The scent of citronella hung heavy in the air outside Geylang Methodist School (Primary) yesterday morning, where parents were clearly not taking any chances with their children's health.
Several pupils sported stick-on mosquito patches, while others smelt strongly of the fragrant oil used to ward off the insects.
Geylang Methodist School (Secondary) principal Wee Tat Chuen said both schools, which are in the Aljunied area, fumigated their compounds last Saturday to prevent mosquito breeding.
"Both schools have reached out to the parents to share on preventive efforts and advised them to get their children to apply mosquito repellent for further protection," he said.
Across the Aljunied area where 56 people have been diagnosed with the mosquito-borne Zika virus, which may be further transmitted here, schools and residents are leaving no pail unturned in their bid to keep mosquitoes away.
Several childcare centres in the Housing Board blocks around the cluster are all stepping up precautions against mosquitoes.
Ms Chewy Teng, principal of Pu Ti Child Care Centre in Aljunied Crescent, said: "We have mosquitoes here every year around this time, when the weather is hot and wet. This was my big concern even before Zika."
The centre has tried various ways to keep the insects at bay, including spraying insect repellent thrice a day and burning mosquito coils on weekends, when the children are not around. On hearing of the latest outbreak, the team also bought stick-on mosquito patches for the 90 children in the centre.
Madam Margaret Chua, executive director of Bethel Community Services, oversees a kindergarten, as well as three centres caring for infants, children and students respectively.
She and the other teachers rushed to buy plug-in mosquito repellent yesterday morning, and have stopped taking children out to the playground for the time being.
"I think the important thing is that we don't have any breeding grounds, so we've told our housekeeper to be extra careful to cover the toilet bowls and so on," she said.
Some caregivers - such as housewife Seet Ching Har, 60 - prefer to err on the side of caution.
Speaking to The Straits Times after dropping her three-year-old granddaughter off at Pu Ti Child Care Centre, Madam Seet said: "When you have small children, you have to be a bit more careful."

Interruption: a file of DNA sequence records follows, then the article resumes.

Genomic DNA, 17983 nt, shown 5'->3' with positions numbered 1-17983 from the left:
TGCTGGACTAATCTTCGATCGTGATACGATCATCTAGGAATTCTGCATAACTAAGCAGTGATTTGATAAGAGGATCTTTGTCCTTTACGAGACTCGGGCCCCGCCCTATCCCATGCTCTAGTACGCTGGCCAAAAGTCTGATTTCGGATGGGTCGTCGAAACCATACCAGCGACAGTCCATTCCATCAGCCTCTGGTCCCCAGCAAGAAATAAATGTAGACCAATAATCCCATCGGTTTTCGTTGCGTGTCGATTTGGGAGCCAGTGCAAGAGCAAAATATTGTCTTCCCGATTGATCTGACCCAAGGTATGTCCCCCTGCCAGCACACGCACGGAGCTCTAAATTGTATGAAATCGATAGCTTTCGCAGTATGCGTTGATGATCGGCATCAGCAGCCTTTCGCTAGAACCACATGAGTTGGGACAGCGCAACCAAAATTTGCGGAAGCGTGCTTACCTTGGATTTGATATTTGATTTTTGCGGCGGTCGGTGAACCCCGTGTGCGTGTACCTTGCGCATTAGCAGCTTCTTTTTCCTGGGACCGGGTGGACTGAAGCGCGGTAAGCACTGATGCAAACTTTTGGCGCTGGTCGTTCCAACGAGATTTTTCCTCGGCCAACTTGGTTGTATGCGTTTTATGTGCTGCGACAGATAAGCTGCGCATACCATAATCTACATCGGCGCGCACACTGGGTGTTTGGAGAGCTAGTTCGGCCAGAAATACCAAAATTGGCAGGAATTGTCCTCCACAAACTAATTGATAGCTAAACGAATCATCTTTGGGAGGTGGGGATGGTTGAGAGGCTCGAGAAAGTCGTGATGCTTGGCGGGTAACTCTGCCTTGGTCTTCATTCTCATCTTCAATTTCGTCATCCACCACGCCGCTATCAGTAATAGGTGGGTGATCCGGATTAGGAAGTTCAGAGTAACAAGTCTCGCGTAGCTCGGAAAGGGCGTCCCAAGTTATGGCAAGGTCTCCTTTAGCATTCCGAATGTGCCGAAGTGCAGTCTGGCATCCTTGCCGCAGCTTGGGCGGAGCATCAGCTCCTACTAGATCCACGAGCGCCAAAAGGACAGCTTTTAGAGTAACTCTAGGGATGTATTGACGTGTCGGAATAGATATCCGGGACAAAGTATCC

In fact, she packed four bottles of insect repellent for the short trip from her house to the centre.
"I sprayed her arms and legs before leaving the house, and I even sprayed the pram. I would have made her wear a raincoat (to prevent bites) but she didn't want to," Madam Seet said.
While confirmed cases have been picked up only in the Aljunied area, places from Khatib Camp to Joo Chiat have also come under scrutiny as some of the infected live or work in other parts of Singapore.
Minister for Social and Family Development Tan Chuan-Jin, MP for Marine Parade GRC, visited Joo Chiat yesterday to give out leaflets on anti-mosquito measures.
Residents of Joo Chiat, an active dengue cluster, said they are keeping their guard up. Housewife Shiralee Fernando, 41, said: "We're still vigilant as a neighbourhood... and no one I know is pregnant here, so that's a relief."
Pregnant women are most vulnerable to Zika as the virus can cause unborn babies to develop a condition known as microcephaly, or abnormally small heads.
Madam Tan Sai Keow, 65, said she put a mosquito patch on her nine-year-old grandson yesterday before taking him to school.
"After hearing the news, I was more worried, but I have already put the mosquito patches in his room at home, so I'm not concerned about him getting bitten there."